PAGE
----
Sure, it has joy and tears, redemption and loss, and spans decades. But this is the story of love between a big sister and her little brother, and when she grows up, between this woman and her son. Exploring the many facets of familial love — for our siblings, parents, children — this show is proof that romance is not necessary for soaring, emotion-rich drama.
Oh, and it’s a musical, with something like 80 percent sung rather than spoken. This might sound unwieldy or difficult to follow, but it really works. Andrew Lippa (You’re a Good Man, Charlie Brown) and Tom Greenwald wrote the music and lyrics, respectively. The songs are more like dialogue set to music and move the story along while revealing deeper layers of the characters.
Samantha Eve, Out of the Box founder and artistic director, does a fantastic job at the helm of this production, as it is polished and professional in every sense. Musical director Mandee Sikich also plays piano and is joined by Andrew Saunders on cello and Chris In on drums. The live music adds a rich dimension, and supports the actors’ voices beautifully.
Emily Jewell is Jen, the sister fiercely protective of her little brother, John. After he is killed in Vietnam, she has a son, his namesake, who struggles to fill those shoes.
Jewell has appeared in four out of five OOTB productions, and was vocal director for the fifth, Spring Awakening. Her most recent role was Kate Monster, the romantic lead, in Santa Barbara City College’s Avenue Q this summer. Her rich, sweet singing voice and natural acting style make her a joy to watch in moments dramatic and comedic, and here she gets a chance at both. Watch for her slow-mo mom-on-the-sidelines moment.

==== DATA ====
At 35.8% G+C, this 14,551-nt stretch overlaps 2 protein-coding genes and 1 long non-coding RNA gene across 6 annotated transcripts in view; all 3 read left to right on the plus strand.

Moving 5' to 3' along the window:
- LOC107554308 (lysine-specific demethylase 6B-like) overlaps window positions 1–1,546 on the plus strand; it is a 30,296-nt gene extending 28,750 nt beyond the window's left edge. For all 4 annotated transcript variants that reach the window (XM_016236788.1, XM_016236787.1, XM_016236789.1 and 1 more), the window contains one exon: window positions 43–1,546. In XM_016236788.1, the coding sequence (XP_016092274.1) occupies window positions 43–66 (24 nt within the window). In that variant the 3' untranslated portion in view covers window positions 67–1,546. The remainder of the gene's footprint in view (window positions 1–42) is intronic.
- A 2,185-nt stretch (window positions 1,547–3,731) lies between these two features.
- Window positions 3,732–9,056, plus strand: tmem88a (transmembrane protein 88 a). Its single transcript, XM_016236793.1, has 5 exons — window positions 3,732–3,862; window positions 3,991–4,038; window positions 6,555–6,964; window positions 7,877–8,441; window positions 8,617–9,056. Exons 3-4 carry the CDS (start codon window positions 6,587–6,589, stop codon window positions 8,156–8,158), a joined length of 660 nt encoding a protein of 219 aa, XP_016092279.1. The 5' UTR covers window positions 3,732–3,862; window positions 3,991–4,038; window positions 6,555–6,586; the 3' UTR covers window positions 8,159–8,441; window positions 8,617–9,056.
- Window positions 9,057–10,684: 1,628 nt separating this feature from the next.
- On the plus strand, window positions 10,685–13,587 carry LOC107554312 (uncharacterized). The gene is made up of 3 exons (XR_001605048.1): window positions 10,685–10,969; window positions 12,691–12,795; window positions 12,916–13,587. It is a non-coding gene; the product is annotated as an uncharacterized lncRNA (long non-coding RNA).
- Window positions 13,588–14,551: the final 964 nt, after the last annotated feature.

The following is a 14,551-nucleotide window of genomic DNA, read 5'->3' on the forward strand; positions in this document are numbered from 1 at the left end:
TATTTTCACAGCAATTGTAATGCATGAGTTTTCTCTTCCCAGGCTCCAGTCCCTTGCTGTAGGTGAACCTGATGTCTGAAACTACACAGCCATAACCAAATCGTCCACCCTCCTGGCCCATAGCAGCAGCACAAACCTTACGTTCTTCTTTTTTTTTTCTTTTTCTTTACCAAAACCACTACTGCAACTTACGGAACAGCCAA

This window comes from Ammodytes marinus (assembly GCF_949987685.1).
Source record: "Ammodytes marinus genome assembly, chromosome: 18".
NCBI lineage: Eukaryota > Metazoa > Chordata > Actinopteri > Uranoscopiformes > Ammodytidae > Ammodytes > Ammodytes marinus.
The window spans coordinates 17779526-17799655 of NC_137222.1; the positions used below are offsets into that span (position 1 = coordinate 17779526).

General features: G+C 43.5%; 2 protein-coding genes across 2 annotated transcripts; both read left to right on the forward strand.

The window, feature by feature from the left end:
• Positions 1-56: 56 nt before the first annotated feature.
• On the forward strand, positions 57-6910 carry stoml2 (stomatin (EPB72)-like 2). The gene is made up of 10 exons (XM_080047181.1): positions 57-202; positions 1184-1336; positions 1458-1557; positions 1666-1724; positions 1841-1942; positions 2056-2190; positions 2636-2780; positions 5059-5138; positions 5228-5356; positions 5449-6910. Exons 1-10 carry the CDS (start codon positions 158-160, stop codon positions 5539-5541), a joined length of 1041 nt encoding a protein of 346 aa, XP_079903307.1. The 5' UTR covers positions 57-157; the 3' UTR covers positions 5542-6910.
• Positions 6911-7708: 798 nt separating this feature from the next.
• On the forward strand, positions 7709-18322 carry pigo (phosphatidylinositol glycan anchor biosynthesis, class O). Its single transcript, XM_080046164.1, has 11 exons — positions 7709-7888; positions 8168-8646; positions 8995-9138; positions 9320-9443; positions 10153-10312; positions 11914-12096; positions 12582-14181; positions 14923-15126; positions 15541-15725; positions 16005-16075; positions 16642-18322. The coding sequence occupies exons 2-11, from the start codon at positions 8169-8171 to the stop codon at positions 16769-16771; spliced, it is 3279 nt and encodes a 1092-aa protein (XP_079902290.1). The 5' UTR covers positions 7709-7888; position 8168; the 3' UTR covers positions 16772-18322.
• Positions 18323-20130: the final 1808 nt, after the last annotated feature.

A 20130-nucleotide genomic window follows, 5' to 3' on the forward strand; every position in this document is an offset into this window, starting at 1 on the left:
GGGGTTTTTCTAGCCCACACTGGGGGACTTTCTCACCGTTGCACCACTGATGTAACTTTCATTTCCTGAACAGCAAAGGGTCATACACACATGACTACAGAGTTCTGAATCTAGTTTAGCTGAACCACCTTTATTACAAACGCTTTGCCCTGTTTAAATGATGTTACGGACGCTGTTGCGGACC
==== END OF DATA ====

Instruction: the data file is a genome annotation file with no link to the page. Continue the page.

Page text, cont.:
As John — both brother and son — Tad Murroughs displays great range in both his acting and vocals. With only minor changes of costume — a bathrobe, baseball cap and letterman’s jacket — he shows us the adoring little brother growing up and away from his sister as time and distance separate them. And as son, he is again able to illustrate the character’s growth, and the different dynamic of child to parent, although it is clear that Jen is trying to somehow replicate her brother.
A snappy, fast-paced and funny interlude in the second act utilizing talk shows to summarize the trauma of John’s teen years provides a refreshing break from the intensity of the storyline. It is also a chance for the actors to take on different characters briefly, and seems to act as palate cleanser for both them and the audience before heading into the final, heart-rending scenes.
Two actors, three characters, a multitude of songs to express all they go through with guts, humor and humanity — it’s not your ordinary evening of theater. But then again, with shows like Reefer Madness, Assassins and Spring Awakening, Out of the Box has proven itself to be anything but ordinary, thankfully.
— Justine Sutton of Santa Barbara is a freelance writer and frequent Noozhawk reviewer.